As an American immigration lawyer, I spent a morning last month at the DeConcini port of entry in Nogales, Mexico. I met with Central American asylum seekers fleeing from violence, and gave them more information about the asylum process in the United States.
I first did a tally of all of the migrants who were there: Nearly 30 adults, 30 children with one or both of their parents, and four unaccompanied minors. Those at the front of the line told me they had arrived four days earlier and had been sleeping on the ground ever since.
Among other things, I looked parents in the eye and, with indescribable shame, warned them about potential family separation from their children. This has been intensified by Attorney General Jeff Sessions’ “zero tolerance” policy” at the U.S.-Mexico border. The policy states that those who cross the border unlawfully will be prosecuted — and that children may be separated from their parents as a result.
It’s a terrifying warning that must be given to fearful families.
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The full impact was particularly in evidence during a 13-day period last month when 638 parents who crossed the border with 658 minor children were prosecuted under this policy.
But the warning also applied to the families I met who were waiting their turn in line in Nogales. There have been a number of documented family separation cases even after families presented themselves legally at a port of entry.
Sessions and President Trump are erroneously leveraging the argument that “the law” is responsible for their own administration-enacted policies such as family separation on the border. In actuality, the attorney general and the president are using the legality argument as a guise to justify their inhumane immigration policies — and to increase immigrant detention and deterrence. They assume that if they posit a particular policy as being legal, even if there is no law requiring that policy, the majority of the American people will follow.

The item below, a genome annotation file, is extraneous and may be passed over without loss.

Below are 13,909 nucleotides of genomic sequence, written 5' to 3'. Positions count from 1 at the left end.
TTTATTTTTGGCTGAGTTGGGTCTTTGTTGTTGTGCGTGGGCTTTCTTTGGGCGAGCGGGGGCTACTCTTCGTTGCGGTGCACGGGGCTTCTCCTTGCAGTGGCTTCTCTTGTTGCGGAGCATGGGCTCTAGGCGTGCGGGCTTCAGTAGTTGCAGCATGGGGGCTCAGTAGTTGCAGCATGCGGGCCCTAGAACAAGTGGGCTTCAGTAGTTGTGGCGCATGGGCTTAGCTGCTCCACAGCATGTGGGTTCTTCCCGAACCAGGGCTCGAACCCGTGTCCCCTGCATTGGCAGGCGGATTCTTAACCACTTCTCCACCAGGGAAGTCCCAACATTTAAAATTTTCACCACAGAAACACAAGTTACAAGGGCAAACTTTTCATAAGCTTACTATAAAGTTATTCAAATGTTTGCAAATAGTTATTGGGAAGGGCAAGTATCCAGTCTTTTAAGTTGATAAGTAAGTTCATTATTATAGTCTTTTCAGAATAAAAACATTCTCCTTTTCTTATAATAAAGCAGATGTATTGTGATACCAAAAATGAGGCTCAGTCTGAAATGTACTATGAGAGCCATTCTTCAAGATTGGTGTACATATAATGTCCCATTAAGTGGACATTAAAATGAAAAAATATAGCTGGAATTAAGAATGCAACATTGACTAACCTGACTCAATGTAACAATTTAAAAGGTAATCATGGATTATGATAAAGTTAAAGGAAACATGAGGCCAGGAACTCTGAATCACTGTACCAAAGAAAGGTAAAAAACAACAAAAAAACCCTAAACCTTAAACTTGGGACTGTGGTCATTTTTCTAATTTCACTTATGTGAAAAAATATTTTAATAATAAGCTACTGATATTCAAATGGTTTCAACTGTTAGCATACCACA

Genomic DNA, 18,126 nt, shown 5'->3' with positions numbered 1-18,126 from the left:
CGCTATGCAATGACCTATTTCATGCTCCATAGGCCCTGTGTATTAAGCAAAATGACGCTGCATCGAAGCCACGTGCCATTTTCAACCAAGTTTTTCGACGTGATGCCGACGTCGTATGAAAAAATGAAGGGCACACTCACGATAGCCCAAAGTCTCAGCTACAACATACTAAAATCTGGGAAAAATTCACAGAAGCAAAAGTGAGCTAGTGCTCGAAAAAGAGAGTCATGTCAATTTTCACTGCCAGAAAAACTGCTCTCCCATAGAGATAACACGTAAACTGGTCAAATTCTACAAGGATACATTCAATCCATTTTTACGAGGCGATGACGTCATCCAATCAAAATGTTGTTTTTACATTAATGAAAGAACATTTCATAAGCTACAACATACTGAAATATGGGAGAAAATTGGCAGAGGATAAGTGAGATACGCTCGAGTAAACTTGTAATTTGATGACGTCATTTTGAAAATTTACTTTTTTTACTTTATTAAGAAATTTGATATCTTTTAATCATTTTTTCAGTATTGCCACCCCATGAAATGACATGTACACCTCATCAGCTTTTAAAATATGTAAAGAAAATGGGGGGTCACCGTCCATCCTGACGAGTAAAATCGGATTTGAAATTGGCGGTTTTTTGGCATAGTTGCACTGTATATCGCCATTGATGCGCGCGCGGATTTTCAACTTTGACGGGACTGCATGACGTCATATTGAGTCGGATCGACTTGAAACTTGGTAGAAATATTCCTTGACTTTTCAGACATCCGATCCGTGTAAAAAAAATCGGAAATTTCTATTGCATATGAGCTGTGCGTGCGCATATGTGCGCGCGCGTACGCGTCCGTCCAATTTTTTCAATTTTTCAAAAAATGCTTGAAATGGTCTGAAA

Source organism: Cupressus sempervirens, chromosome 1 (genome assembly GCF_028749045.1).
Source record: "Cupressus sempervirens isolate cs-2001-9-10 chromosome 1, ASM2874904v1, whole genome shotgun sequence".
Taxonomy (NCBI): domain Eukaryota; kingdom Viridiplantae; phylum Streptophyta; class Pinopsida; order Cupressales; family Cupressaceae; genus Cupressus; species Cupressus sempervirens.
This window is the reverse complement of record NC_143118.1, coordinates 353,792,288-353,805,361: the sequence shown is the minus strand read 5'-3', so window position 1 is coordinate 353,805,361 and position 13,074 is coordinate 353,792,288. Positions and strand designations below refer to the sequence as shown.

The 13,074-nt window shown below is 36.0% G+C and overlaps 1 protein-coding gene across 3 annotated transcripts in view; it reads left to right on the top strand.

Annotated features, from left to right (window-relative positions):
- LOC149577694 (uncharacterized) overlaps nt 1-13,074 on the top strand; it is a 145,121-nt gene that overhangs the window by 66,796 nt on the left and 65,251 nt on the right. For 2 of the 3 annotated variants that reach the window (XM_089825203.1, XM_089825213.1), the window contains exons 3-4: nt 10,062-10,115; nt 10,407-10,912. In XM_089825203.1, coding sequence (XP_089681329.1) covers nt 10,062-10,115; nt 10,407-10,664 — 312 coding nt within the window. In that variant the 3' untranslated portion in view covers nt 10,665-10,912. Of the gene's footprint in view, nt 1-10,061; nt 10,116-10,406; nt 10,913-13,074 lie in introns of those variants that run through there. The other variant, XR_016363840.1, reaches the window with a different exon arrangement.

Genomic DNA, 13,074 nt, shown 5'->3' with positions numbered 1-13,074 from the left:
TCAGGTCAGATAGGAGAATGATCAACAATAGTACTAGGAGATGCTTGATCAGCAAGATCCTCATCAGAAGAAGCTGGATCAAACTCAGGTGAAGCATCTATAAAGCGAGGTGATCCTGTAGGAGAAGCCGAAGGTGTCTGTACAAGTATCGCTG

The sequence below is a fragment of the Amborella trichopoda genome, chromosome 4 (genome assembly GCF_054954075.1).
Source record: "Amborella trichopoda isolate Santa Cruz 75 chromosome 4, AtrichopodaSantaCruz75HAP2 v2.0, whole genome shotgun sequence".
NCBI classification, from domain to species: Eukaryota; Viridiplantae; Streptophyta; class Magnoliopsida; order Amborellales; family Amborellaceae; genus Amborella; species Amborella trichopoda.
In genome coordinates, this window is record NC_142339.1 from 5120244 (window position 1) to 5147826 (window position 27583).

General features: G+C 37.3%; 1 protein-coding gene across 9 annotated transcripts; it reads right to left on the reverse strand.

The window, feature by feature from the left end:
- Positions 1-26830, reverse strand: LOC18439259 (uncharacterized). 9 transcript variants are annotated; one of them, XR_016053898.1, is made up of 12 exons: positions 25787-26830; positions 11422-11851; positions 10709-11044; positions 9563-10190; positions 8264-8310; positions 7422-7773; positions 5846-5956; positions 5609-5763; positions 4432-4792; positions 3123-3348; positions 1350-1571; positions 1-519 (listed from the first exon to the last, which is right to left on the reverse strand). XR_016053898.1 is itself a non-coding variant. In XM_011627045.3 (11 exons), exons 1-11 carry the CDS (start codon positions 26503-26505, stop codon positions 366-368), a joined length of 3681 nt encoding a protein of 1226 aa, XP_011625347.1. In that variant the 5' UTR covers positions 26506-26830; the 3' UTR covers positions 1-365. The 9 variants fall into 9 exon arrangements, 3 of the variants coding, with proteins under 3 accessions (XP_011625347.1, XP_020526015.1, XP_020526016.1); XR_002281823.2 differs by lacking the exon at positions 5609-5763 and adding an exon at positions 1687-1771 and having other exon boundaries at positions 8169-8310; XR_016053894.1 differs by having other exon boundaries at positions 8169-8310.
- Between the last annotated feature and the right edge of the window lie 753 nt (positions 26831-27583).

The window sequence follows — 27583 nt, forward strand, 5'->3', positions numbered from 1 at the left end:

We Americans must also remember that legality is not equivalent to morality. I have engaged in conversations and witnessed many other discussions where proponents of immigration policies such as “zero tolerance” cite the illegality of an individual’s situation — claiming they get what they deserve for not doing it the “right way.”.
But what is the “right way”? These proponents argue that the right thing to do is the legal thing to do. But what is legal is certainly not always right, or moral.
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American immigration law has a long history of glaringly obvious xenophobic legislation and precedent. Numerous policies have intentionally excluded particular ethnic groups:.
►The Chinese Exclusion Act of 1882 prohibited all immigration of Chinese laborers. This was the first law created to prevent a specific ethnic group from immigrating to the United States. It wasn’t repealed until 1943. And the U.S. Senate did not issue an apology until 2011.
►The Immigration Act/National Origins Act of 1924 banned all immigrants from Asia — including Thailand, where my mother immigrated from.
►Asian exclusion ended with the 1952 Immigration and Nationality Act, but racial quotas were still assigned to all Asian immigrants. This quota system did not end until the Immigration Act of 1965.
The basic purpose of these immigration acts, and many others like it, was to preserve a white and homogeneous United States. This systematic oppression and exclusion of immigrants has been legal. But does that make it right or moral?
With every single U.S. Policy such as Sessions’ “zero tolerance,” we must ask ourselves: What is the real motivation of the policy? How exactly will it affect those targeted? And is it just or unjust as measured by moral law?
If it is unjust, it is true we have a moral responsibility to counteract. And the first step is to immediately vote out those who are responsible for creating them — and their enablers.
Melanie Gleason is an immigrant rights lawyer and founder of Attorney on the Move, a pro bono project for asylum seekers.